On Sunday, I got to head down to Chatfield Garden in Littleton for the Great Pumpkin Haul. I had never been down in that area before, and it was a bit longer of a drive than I was expecting! However, the drive to get there was beautiful, and included some picturesque views of hot air balloons over the mountains. Combine that with some good podcasts streaming over my car’s bluetooth and I’m happy to drive wherever!
There were volunteers directing us to park in rows in a grassy field, and it was pretty clear where to go from there. I had never been to Chatfield Garden before but walking through the grounds, it looked really pretty! I’ll have to get back down there for a picnic next summer. After following the winding trail around for a bit, it opened up to a huge valley with a pumpkin patch on the right, a cornfield in the middle, and an open space on the left where tons of vendors and activities were set up. Volunteers instructed us to head over to the open space to pick up our packets, and then come back to the pumpkin patch once we had our tickets to get our pumpkins.
Yes, race entry entitled you to one pumpkin of any size from the pumpkin patch. But while you might want to “get your money’s worth” by choosing a big pumpkin, you would have to carry that pumpkin over the two mile obstacle course… so it was important to choose wisely! I met up with my friends shortly after I had picked up my packet, so we all headed into the patch together to select our pumpkins.
My friends were looking for reasonable-sized pumpkins… something that would be big enough (and regularly-shaped enough) to later make into nice jack o’lanterns. However, I was really excited by the idea of challenging myself with a really big gourd. I didn’t have any ambitions of doing the “heaviest pumpkin” or “double baler” (where you carry two pumpkins) race categories, but I still thought it would be fun to pick something fairly heavy and see if I could hack it.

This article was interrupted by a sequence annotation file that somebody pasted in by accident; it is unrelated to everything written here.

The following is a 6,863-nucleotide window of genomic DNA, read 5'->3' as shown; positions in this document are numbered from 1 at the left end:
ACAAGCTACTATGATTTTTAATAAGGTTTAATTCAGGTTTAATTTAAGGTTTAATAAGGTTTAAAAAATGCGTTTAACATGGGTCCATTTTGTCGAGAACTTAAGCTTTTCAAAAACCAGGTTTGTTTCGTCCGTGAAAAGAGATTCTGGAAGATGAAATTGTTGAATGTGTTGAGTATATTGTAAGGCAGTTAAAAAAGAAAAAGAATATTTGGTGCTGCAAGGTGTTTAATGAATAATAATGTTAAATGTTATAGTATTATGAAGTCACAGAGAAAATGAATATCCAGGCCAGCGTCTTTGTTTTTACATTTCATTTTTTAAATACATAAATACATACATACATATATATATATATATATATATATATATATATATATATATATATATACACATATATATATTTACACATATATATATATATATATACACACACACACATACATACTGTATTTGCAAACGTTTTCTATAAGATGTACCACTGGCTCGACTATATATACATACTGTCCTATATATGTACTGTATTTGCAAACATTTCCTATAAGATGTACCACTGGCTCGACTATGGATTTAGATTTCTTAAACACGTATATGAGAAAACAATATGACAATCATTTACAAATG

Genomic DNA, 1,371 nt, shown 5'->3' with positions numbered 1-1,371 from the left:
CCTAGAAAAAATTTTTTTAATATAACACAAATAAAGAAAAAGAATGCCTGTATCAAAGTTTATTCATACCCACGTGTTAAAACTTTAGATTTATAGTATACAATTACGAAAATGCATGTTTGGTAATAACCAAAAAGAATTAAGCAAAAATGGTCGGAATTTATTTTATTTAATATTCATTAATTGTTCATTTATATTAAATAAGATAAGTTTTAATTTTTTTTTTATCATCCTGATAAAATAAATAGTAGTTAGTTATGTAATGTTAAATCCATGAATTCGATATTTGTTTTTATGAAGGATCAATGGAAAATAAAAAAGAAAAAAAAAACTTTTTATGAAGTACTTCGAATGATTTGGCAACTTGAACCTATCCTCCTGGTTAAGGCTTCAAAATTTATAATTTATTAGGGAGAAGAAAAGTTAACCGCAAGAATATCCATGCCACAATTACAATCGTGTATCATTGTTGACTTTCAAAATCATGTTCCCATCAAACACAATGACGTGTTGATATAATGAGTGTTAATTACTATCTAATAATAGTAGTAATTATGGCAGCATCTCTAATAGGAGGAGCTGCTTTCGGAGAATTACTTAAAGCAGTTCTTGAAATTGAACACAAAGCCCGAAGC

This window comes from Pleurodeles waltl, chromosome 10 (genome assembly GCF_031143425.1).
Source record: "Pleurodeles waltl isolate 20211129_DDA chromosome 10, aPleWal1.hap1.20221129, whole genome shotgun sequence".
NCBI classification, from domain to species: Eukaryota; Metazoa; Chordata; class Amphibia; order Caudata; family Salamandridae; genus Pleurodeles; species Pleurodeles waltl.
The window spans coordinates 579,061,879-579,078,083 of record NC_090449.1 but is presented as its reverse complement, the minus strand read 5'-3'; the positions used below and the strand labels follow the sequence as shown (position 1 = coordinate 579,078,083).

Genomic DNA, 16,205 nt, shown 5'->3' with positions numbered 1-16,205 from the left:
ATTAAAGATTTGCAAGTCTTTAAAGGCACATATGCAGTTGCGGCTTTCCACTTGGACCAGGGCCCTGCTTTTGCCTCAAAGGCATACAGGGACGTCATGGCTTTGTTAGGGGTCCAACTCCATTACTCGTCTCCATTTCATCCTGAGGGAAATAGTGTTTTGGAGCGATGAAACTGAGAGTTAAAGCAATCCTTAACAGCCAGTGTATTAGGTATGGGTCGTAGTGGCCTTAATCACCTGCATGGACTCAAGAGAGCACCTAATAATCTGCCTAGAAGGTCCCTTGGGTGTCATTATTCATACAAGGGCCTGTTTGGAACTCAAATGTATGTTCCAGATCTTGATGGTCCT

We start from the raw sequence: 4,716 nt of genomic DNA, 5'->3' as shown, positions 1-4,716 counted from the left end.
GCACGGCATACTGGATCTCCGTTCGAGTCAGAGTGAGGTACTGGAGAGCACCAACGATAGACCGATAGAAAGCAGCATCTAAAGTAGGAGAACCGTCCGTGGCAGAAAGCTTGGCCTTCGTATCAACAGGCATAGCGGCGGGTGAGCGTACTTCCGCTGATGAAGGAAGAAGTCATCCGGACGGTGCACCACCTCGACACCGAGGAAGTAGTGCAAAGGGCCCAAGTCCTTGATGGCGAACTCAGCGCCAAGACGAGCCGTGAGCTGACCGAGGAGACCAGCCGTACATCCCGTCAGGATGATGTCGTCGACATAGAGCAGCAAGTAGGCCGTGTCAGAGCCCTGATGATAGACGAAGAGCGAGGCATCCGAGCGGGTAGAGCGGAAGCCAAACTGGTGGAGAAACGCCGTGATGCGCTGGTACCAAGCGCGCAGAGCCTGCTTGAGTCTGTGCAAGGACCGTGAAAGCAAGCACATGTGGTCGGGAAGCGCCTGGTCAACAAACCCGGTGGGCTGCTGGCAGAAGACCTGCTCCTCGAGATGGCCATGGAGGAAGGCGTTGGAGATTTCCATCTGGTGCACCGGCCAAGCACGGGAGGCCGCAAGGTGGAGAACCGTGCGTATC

My close friends know that I am terrible at judging size (see: in college when I made my 5’10” friend Caitlin stand back to back with me because I was convinced we were about the same height), so it probably doesn’t come as much of a surprise that I thought most of the pumpkins in the patch looked about the same size. None of them looked truly humongous… but when I picked up one and then another, my friends with me kept asking, “are you sure?” I settled on one that must have grown while lying flat on the ground, because one side of it was conspicuously flat. All the better to keep that side against my body and have an easier time getting my arms around the thing!
Next, we headed back over to the open space where there were volunteers with scales to “weigh in” our pumpkins. I guessed that mine was going to be 16 pounds, which to me sounded like a lot. (Guess who hasn’t been diligent about doing her pumpkin haul prep workout?) But it turned out to actually be… 33 pounds. Yikes! I hoped I would be able to handle it.